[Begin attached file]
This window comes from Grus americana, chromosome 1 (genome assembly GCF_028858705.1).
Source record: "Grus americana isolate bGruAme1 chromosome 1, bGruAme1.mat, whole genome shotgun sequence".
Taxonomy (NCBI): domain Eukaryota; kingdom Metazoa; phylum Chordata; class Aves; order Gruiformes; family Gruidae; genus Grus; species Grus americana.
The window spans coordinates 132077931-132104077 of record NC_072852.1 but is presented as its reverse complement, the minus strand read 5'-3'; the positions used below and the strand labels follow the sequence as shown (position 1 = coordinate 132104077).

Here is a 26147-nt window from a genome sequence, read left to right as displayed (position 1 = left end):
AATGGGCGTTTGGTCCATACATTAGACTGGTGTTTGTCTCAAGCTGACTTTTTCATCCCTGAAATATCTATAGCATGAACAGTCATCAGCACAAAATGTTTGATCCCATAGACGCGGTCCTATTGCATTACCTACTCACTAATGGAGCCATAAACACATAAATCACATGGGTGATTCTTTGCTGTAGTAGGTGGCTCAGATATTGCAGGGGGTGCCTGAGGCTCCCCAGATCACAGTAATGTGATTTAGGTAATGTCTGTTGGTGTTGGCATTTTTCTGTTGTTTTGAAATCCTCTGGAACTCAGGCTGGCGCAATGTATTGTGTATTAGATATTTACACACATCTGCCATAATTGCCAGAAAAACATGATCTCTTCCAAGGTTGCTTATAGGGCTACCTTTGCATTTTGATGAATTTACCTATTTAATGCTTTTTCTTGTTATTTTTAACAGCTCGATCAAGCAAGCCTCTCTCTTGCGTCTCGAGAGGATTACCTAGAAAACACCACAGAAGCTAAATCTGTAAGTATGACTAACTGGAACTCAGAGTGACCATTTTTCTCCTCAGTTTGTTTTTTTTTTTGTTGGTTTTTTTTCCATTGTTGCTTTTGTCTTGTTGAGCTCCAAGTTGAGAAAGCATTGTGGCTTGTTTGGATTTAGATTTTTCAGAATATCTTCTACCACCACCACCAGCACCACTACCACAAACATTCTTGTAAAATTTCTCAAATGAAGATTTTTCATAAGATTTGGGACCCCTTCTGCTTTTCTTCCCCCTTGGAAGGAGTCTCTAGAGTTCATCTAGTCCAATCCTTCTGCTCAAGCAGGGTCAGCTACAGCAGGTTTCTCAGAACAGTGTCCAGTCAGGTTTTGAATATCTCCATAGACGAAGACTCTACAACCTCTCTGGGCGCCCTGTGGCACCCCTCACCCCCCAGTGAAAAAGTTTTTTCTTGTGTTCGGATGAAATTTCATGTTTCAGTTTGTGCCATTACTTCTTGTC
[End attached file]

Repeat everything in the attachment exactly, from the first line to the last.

This window comes from Grus americana, chromosome 1 (genome assembly GCF_028858705.1).
Source record: "Grus americana isolate bGruAme1 chromosome 1, bGruAme1.mat, whole genome shotgun sequence".
Taxonomy (NCBI): domain Eukaryota; kingdom Metazoa; phylum Chordata; class Aves; order Gruiformes; family Gruidae; genus Grus; species Grus americana.
The window spans coordinates 132077931-132104077 of record NC_072852.1 but is presented as its reverse complement, the minus strand read 5'-3'; the positions used below and the strand labels follow the sequence as shown (position 1 = coordinate 132104077).

Here is a 26147-nt window from a genome sequence, read left to right as displayed (position 1 = left end):
AATGGGCGTTTGGTCCATACATTAGACTGGTGTTTGTCTCAAGCTGACTTTTTCATCCCTGAAATATCTATAGCATGAACAGTCATCAGCACAAAATGTTTGATCCCATAGACGCGGTCCTATTGCATTACCTACTCACTAATGGAGCCATAAACACATAAATCACATGGGTGATTCTTTGCTGTAGTAGGTGGCTCAGATATTGCAGGGGGTGCCTGAGGCTCCCCAGATCACAGTAATGTGATTTAGGTAATGTCTGTTGGTGTTGGCATTTTTCTGTTGTTTTGAAATCCTCTGGAACTCAGGCTGGCGCAATGTATTGTGTATTAGATATTTACACACATCTGCCATAATTGCCAGAAAAACATGATCTCTTCCAAGGTTGCTTATAGGGCTACCTTTGCATTTTGATGAATTTACCTATTTAATGCTTTTTCTTGTTATTTTTAACAGCTCGATCAAGCAAGCCTCTCTCTTGCGTCTCGAGAGGATTACCTAGAAAACACCACAGAAGCTAAATCTGTAAGTATGACTAACTGGAACTCAGAGTGACCATTTTTCTCCTCAGTTTGTTTTTTTTTTTGTTGGTTTTTTTTCCATTGTTGCTTTTGTCTTGTTGAGCTCCAAGTTGAGAAAGCATTGTGGCTTGTTTGGATTTAGATTTTTCAGAATATCTTCTACCACCACCACCAGCACCACTACCACAAACATTCTTGTAAAATTTCTCAAATGAAGATTTTTCATAAGATTTGGGACCCCTTCTGCTTTTCTTCCCCCTTGGAAGGAGTCTCTAGAGTTCATCTAGTCCAATCCTTCTGCTCAAGCAGGGTCAGCTACAGCAGGTTTCTCAGAACAGTGTCCAGTCAGGTTTTGAATATCTCCATAGACGAAGACTCTACAACCTCTCTGGGCGCCCTGTGGCACCCCTCACCCCCCAGTGAAAAAGTTTTTTCTTGTGTTCGGATGAAATTTCATGTTTCAGTTTGTGCCATTACTTCTTGTC